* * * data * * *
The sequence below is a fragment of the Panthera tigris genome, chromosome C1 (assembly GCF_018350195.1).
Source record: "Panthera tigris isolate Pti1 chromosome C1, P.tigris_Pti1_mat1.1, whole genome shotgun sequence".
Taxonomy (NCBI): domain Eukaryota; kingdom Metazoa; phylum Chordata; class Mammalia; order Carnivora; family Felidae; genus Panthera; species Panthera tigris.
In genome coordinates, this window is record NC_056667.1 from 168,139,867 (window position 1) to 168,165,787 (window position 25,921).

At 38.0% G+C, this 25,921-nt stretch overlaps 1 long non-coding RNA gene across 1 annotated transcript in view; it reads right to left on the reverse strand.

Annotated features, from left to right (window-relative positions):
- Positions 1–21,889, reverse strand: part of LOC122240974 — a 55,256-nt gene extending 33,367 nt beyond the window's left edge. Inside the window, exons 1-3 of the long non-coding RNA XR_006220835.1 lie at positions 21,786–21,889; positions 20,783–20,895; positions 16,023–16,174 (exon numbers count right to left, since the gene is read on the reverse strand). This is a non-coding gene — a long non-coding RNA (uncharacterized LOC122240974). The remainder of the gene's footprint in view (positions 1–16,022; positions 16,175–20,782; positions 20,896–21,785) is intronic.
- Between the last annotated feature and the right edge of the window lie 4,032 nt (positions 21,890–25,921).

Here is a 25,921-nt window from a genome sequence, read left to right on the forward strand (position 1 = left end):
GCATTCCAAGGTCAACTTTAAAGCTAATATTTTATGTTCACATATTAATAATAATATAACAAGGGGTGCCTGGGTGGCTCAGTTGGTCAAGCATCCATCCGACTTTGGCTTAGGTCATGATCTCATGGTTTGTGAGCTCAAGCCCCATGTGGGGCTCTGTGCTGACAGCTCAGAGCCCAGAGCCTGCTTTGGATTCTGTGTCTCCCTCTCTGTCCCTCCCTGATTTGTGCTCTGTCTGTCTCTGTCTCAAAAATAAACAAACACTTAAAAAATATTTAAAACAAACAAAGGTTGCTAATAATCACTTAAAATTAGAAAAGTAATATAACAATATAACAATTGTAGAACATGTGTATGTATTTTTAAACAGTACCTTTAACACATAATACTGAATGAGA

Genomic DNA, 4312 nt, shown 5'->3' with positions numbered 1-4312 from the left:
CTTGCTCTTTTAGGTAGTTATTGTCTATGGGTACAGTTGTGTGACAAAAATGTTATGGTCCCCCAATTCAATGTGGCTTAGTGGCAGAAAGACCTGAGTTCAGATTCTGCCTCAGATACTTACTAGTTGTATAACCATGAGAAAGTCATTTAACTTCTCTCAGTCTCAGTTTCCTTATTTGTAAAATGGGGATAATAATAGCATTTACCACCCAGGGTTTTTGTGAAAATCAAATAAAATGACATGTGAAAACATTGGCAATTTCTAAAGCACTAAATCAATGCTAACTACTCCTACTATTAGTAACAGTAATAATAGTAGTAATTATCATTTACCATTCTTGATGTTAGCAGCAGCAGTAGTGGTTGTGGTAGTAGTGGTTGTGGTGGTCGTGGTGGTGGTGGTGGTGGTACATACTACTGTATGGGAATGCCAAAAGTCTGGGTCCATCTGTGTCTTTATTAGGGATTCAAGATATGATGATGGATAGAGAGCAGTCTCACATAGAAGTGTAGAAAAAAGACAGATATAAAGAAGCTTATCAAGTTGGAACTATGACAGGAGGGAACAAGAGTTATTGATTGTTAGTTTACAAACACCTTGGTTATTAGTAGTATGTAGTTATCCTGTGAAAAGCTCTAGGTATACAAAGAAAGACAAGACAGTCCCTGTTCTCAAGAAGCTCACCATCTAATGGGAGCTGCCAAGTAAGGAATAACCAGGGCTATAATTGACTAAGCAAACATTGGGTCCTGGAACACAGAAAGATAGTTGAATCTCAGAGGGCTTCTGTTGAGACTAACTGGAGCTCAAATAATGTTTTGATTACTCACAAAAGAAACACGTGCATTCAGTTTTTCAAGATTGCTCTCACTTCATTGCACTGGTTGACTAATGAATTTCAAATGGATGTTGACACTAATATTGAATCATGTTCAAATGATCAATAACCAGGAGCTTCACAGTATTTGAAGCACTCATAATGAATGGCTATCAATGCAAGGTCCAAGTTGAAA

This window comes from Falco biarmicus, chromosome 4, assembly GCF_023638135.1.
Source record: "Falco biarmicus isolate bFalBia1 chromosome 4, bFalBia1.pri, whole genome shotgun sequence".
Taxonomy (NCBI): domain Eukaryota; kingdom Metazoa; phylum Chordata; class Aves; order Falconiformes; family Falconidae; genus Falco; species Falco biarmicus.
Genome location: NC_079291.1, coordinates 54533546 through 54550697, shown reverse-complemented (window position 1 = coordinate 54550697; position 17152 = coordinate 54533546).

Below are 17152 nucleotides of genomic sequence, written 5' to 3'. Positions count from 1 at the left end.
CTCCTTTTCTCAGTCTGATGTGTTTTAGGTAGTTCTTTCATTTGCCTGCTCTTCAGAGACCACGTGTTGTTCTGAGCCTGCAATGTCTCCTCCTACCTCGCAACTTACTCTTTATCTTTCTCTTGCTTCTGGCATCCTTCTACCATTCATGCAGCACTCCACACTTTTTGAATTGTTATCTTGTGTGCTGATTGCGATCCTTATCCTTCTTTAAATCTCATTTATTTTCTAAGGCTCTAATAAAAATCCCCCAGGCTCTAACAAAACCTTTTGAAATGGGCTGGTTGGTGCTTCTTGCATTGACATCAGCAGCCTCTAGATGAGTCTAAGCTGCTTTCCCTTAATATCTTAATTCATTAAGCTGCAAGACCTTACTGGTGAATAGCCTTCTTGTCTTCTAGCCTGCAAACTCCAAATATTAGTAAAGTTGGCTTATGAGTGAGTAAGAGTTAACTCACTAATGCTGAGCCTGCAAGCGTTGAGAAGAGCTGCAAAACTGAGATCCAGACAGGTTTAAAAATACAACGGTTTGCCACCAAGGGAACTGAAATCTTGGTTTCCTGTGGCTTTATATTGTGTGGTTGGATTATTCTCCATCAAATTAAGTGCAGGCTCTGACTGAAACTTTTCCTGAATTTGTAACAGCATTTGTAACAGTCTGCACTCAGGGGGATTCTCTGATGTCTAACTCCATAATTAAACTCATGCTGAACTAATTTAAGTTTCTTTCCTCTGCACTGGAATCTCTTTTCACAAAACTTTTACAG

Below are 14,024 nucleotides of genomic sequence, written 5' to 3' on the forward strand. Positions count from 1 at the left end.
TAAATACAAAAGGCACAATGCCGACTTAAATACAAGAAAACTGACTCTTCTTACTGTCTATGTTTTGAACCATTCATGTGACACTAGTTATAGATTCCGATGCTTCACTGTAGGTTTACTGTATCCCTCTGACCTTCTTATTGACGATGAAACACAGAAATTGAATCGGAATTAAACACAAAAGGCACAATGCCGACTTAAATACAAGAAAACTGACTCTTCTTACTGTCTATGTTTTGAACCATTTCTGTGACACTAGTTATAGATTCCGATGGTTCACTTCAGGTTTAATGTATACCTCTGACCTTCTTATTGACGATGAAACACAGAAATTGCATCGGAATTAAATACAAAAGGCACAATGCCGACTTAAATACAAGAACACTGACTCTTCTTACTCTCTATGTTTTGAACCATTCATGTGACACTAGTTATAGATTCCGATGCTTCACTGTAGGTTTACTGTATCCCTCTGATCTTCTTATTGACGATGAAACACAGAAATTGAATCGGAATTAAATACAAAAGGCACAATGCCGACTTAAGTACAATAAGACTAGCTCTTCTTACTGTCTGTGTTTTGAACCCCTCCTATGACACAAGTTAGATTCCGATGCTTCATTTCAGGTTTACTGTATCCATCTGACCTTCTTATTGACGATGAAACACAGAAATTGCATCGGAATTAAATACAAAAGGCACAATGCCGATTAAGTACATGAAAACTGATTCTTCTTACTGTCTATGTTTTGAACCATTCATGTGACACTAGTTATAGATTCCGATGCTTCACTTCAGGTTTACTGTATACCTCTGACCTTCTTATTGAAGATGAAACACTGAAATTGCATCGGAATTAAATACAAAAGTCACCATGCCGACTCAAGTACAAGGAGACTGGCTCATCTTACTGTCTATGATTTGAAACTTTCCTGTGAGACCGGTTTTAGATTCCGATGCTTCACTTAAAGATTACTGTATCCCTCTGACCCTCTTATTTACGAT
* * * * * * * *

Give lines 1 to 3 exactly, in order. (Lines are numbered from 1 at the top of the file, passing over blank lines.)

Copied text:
The sequence below is a fragment of the Panthera tigris genome, chromosome C1 (assembly GCF_018350195.1).
Source record: "Panthera tigris isolate Pti1 chromosome C1, P.tigris_Pti1_mat1.1, whole genome shotgun sequence".
Taxonomy (NCBI): domain Eukaryota; kingdom Metazoa; phylum Chordata; class Mammalia; order Carnivora; family Felidae; genus Panthera; species Panthera tigris.